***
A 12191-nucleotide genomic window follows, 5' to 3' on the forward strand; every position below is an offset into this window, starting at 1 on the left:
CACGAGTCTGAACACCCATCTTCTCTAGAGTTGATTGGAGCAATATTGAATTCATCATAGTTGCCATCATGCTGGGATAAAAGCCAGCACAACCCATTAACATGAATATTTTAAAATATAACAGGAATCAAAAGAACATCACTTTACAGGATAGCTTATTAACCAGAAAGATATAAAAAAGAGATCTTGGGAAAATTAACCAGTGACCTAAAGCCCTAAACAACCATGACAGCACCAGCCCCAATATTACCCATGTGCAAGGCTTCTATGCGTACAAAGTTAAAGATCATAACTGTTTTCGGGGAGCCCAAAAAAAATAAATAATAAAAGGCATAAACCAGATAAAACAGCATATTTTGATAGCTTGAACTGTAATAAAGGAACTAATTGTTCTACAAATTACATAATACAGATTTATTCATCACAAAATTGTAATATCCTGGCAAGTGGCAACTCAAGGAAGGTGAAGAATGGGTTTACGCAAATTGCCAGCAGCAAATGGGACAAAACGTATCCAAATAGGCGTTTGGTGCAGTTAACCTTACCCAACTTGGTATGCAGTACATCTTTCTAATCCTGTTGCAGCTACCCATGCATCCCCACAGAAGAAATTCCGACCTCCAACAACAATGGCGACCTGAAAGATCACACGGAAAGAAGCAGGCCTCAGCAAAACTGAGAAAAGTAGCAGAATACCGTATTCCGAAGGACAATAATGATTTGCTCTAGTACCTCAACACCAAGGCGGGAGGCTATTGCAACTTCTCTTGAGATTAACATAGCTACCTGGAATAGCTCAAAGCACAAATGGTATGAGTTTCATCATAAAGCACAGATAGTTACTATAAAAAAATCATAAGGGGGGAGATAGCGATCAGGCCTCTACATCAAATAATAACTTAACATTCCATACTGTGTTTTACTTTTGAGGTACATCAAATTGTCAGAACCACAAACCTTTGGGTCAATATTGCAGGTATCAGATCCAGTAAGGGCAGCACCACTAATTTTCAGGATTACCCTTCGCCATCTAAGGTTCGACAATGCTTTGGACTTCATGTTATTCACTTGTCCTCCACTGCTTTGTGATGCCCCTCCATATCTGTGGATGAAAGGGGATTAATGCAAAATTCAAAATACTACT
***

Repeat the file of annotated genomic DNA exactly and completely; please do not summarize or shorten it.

A 12191-nucleotide genomic window follows, 5' to 3' on the forward strand; every position below is an offset into this window, starting at 1 on the left:
CACGAGTCTGAACACCCATCTTCTCTAGAGTTGATTGGAGCAATATTGAATTCATCATAGTTGCCATCATGCTGGGATAAAAGCCAGCACAACCCATTAACATGAATATTTTAAAATATAACAGGAATCAAAAGAACATCACTTTACAGGATAGCTTATTAACCAGAAAGATATAAAAAAGAGATCTTGGGAAAATTAACCAGTGACCTAAAGCCCTAAACAACCATGACAGCACCAGCCCCAATATTACCCATGTGCAAGGCTTCTATGCGTACAAAGTTAAAGATCATAACTGTTTTCGGGGAGCCCAAAAAAAATAAATAATAAAAGGCATAAACCAGATAAAACAGCATATTTTGATAGCTTGAACTGTAATAAAGGAACTAATTGTTCTACAAATTACATAATACAGATTTATTCATCACAAAATTGTAATATCCTGGCAAGTGGCAACTCAAGGAAGGTGAAGAATGGGTTTACGCAAATTGCCAGCAGCAAATGGGACAAAACGTATCCAAATAGGCGTTTGGTGCAGTTAACCTTACCCAACTTGGTATGCAGTACATCTTTCTAATCCTGTTGCAGCTACCCATGCATCCCCACAGAAGAAATTCCGACCTCCAACAACAATGGCGACCTGAAAGATCACACGGAAAGAAGCAGGCCTCAGCAAAACTGAGAAAAGTAGCAGAATACCGTATTCCGAAGGACAATAATGATTTGCTCTAGTACCTCAACACCAAGGCGGGAGGCTATTGCAACTTCTCTTGAGATTAACATAGCTACCTGGAATAGCTCAAAGCACAAATGGTATGAGTTTCATCATAAAGCACAGATAGTTACTATAAAAAAATCATAAGGGGGGAGATAGCGATCAGGCCTCTACATCAAATAATAACTTAACATTCCATACTGTGTTTTACTTTTGAGGTACATCAAATTGTCAGAACCACAAACCTTTGGGTCAATATTGCAGGTATCAGATCCAGTAAGGGCAGCACCACTAATTTTCAGGATTACCCTTCGCCATCTAAGGTTCGACAATGCTTTGGACTTCATGTTATTCACTTGTCCTCCACTGCTTTGTGATGCCCCTCCATATCTGTGGATGAAAGGGGATTAATGCAAAATTCAAAATACTACT